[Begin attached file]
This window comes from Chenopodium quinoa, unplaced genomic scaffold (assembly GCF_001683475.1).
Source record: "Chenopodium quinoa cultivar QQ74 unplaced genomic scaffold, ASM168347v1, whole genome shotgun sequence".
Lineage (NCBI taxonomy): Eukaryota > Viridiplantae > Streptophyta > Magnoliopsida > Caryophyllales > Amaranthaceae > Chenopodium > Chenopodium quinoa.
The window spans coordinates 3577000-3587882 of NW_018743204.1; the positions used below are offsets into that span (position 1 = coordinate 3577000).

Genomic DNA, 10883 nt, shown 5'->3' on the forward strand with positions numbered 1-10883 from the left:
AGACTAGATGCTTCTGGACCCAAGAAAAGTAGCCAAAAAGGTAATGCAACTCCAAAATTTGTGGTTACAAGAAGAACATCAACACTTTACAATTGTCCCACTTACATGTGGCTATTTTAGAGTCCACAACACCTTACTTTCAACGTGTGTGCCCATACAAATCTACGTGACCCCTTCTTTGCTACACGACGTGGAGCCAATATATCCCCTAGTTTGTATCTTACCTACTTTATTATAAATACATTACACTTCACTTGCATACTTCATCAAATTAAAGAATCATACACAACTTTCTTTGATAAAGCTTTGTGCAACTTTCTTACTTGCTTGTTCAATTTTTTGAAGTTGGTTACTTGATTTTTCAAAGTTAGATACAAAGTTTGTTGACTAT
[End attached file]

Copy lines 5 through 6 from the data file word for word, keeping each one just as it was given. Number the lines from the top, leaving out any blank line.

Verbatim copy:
Genomic DNA, 10883 nt, shown 5'->3' on the forward strand with positions numbered 1-10883 from the left:
AGACTAGATGCTTCTGGACCCAAGAAAAGTAGCCAAAAAGGTAATGCAACTCCAAAATTTGTGGTTACAAGAAGAACATCAACACTTTACAATTGTCCCACTTACATGTGGCTATTTTAGAGTCCACAACACCTTACTTTCAACGTGTGTGCCCATACAAATCTACGTGACCCCTTCTTTGCTACACGACGTGGAGCCAATATATCCCCTAGTTTGTATCTTACCTACTTTATTATAAATACATTACACTTCACTTGCATACTTCATCAAATTAAAGAATCATACACAACTTTCTTTGATAAAGCTTTGTGCAACTTTCTTACTTGCTTGTTCAATTTTTTGAAGTTGGTTACTTGATTTTTCAAAGTTAGATACAAAGTTTGTTGACTAT